Cinema stocks: a happy ending at the box office

Cinemas have been battered by lockdowns and the surge in streaming options. But don’t write them off, says Tim Dams

Masked cinema-goers
There is likely to be strong pent-up demand for cinema-going
(Image credit: © Getty Images)

With British cinemas preparing to reopen on 17 May, the outlook for the sector has never seemed so uncertain. Covid-19 lockdowns have left the biggest chains teetering on the edge of bankruptcy, forcing Cineworld and Odeon’s parent AMC Entertainment Holdings to raise capital and renegotiate their debts to ensure survival. What’s more, the film industry has undergone two key changes over the past year that appear to pose an existential threat to the business model of cinemas.

Firstly, with theatres closed during lockdowns, audiences have shifted towards streaming services such as Netflix, Amazon Prime Video and Disney+.Secondly, many of the Hollywood studios have cut the traditional 90-day cinema “window”, which allows exhibitors a lengthy period to play films exclusively before they are released on home video.

The reason? Over the past 12 months, the studios themselves have joined the streaming fray, launching their own services, such as Disney+, Paramount+ or Warner Bros’ HBO Max, and to attract subscribers the studios want to play their own films on their streaming platforms much sooner than 90 days after release. As of next year, for instance, Warner Bros plans to send its films directly to HBO Max after 45 days in theatres.

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Nevertheless, despite the streaming threat and shortening windows, there is a real sense of optimism from cinema owners about the year ahead, says Phil Clapp, chief executive of the UK Cinema Association, which represents the exhibition sector. He admits that the first weeks after theatres reopen will be challenging. Covid-19 safety protocols, such as social distancing, are likely to be followed in theatres for the rest of the year, denting box-office takings. Despite the success of the UK’s vaccination campaign, some consumers may also be nervous about returning.

Yet Clapp insists that audiences want to return to cinemas: “If anything, not going to cinemas has made people realise how much they enjoy it”. He points to recent research by the Film Distributors’ Association showing that 59% of the public cited the cinema as the out-of-home entertainment activity they missed most. The research also found that the most avid streamers were also the keenest to return to cinemas.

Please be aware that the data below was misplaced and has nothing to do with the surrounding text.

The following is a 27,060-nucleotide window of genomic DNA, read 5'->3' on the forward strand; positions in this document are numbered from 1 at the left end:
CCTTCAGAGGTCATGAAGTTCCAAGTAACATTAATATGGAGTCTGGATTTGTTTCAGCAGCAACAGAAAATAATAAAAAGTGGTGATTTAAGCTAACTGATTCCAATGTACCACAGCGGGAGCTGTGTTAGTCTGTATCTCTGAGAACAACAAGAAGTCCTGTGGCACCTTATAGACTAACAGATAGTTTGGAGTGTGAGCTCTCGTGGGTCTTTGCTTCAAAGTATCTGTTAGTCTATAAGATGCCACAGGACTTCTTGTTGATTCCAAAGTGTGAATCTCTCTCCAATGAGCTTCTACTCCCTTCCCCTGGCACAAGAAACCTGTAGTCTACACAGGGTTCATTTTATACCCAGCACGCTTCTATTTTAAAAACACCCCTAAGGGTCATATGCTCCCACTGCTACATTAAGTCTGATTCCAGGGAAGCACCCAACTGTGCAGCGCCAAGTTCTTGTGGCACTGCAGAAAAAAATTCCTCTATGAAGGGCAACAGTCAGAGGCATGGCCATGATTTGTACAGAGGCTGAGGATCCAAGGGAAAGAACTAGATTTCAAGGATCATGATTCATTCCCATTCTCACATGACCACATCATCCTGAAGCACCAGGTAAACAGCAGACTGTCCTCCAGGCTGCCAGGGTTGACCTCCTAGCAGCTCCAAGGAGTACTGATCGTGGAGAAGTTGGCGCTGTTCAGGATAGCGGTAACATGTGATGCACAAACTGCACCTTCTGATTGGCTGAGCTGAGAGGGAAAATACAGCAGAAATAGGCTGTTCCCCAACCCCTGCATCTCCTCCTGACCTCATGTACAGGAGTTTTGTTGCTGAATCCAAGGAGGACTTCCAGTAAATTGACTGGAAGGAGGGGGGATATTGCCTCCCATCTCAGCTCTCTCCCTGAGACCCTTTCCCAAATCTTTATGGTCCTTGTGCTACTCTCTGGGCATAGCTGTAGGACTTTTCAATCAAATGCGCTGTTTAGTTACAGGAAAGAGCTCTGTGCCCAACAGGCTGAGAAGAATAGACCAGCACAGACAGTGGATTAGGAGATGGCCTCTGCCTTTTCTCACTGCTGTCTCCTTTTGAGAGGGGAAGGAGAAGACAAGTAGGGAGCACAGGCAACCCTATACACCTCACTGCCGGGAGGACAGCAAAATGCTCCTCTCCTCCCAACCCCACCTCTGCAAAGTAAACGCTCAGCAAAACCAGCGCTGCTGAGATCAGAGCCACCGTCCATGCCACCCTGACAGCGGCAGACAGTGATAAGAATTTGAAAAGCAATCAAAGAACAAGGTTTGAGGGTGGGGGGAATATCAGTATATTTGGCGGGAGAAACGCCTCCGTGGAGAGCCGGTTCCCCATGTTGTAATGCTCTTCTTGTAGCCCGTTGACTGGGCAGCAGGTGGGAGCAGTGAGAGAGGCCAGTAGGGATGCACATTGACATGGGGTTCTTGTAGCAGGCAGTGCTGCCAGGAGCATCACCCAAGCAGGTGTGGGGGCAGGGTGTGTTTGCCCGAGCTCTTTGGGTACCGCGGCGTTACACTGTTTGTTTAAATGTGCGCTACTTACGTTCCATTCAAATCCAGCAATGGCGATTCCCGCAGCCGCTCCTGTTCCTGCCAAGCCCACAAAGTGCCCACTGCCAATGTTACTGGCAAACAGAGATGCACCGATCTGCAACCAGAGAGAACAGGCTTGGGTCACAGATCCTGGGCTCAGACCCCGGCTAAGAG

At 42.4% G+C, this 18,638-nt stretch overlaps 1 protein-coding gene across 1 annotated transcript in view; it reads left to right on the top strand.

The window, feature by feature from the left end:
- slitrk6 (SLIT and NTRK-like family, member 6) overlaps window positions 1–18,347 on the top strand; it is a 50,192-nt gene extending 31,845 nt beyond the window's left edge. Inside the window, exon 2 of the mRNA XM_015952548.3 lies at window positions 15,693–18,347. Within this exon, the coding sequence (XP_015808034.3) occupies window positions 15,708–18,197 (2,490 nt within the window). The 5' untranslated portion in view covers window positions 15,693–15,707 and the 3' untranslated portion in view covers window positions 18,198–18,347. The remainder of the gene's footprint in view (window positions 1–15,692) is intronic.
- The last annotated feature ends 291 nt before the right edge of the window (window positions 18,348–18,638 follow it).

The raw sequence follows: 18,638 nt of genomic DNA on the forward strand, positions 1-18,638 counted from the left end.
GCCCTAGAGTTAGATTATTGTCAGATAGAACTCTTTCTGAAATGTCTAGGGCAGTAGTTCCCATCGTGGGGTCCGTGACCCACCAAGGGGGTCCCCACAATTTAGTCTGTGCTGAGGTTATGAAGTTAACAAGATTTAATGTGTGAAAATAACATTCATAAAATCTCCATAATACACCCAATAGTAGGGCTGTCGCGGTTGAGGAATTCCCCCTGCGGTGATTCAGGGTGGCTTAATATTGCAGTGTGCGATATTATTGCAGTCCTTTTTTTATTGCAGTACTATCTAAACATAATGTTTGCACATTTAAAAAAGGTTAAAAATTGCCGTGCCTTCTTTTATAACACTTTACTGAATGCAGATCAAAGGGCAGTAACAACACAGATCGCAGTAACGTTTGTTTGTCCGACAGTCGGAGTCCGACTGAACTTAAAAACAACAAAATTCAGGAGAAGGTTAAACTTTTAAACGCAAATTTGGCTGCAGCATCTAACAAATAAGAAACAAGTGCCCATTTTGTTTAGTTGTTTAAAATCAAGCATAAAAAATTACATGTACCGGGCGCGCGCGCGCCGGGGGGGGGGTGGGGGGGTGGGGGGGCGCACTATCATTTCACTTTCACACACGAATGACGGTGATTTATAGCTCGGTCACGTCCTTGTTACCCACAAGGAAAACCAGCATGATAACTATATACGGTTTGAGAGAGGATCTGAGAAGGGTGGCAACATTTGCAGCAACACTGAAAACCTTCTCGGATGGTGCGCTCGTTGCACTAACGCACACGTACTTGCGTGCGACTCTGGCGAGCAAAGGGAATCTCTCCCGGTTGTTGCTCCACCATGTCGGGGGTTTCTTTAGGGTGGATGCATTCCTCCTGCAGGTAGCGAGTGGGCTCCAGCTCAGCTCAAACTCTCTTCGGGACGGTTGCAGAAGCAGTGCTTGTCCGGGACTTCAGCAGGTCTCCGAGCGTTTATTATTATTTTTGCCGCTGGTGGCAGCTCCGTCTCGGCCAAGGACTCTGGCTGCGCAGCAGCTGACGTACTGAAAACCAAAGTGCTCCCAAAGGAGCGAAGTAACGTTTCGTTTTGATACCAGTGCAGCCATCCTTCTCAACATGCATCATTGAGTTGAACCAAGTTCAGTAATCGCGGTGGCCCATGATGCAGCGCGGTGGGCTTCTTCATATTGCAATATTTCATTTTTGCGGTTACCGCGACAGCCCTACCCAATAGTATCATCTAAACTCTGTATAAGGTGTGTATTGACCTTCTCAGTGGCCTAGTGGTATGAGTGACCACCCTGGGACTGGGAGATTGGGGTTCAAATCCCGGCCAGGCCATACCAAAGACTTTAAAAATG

These findings are backed up by developments in countries where cinemas have already reopened. Robert Mitchell, head of theatrical insights at film industry analysts Gower Street, points to strong box-office performances in China, Russia and Japan. China’s box office in particular is performing better this year than it did before the pandemic. “We’re seeing signs that there is a hunger for audiences to go back to cinemas,” says Mitchell.

Some also think that reports about streaming causing the demise of cinemas are premature. During lockdown, several films went directly to streaming, including Mulan, Coming 2 America, and The Trial of the Chicago 7. This prompted fears that bypassing cinemas will become the norm for Hollywood. Yet the vast majority of big films have been held back until cinemas reopen, highlighting the enduring importance of box-office revenues for the major studios. No Time to Die, Top Gun: Maverick, Avatar 2 and Mission Impossible 7 are among the films that have delayed their opening dates to maximise revenue from cinemas. Marvel Studios, meanwhile, has four films with big box-office potential launching in the next six months: Black Widow, Shang-Chi and the Legend of the Ten Rings, Eternals and Spider-Man: No Way Home. The next 18 months should be “a time of unprecedented plenty”, says Clapp.

Windows, of course, may be shorter. But there will still be periods of exclusivity for theatres – and they will be long enough for cinemas to make money. Hollywood films make about 90% of their box-office takings in the first four or five weeks of release, says Mitchell. Most take in 75%-80% in the first two weeks. Clapp also predicts greater investment in the cinema-going experience to lure audiences, with a focus on higher-quality seating and service as well as food and drink. Vue International announced last week that it plans to spend over £60m on improving its sites, including installing more reclining seats.

The stocks poised to benefit

The world’s second largest chain, Cineworld (LSE: CINE), should profit if cinema-going picks up significantly. Its shares are still trading well below their long-term average. Its cinemas have mostly remained closed since March 2020, contributing to a record £2.2bn loss for last year. UK boutique chain Everyman Media Group (Aim: EMAN) has reported an operating loss of £19.2m for 2020, down from a £4.8m profit in 2019. But it says it is “highly optimistic” for the coming year post-lockdown and that it is “confident in people’s appetite to safely socialise and be entertained”.

Elsewhere, traders have boosted the price of AMC Entertainment (NYSE: AMC) by more than 300% since January. On an earnings call last week, CEO Adam Aron hailed progress with vaccinations and predicted that audience numbers will continue to rise as blockbusters such as F9 and Black Widow hit theatres this summer. “A lot of new movies are coming,” he said. “The number of guests coming to our theatres should geometrically increase.”

Tim Dams is a journalist and editor with over 20 years experience covering the TV, film, advertising, digital and technology industries for publications including Broadcast, Televisual, Screen International, Variety, The Guardian and Media Week.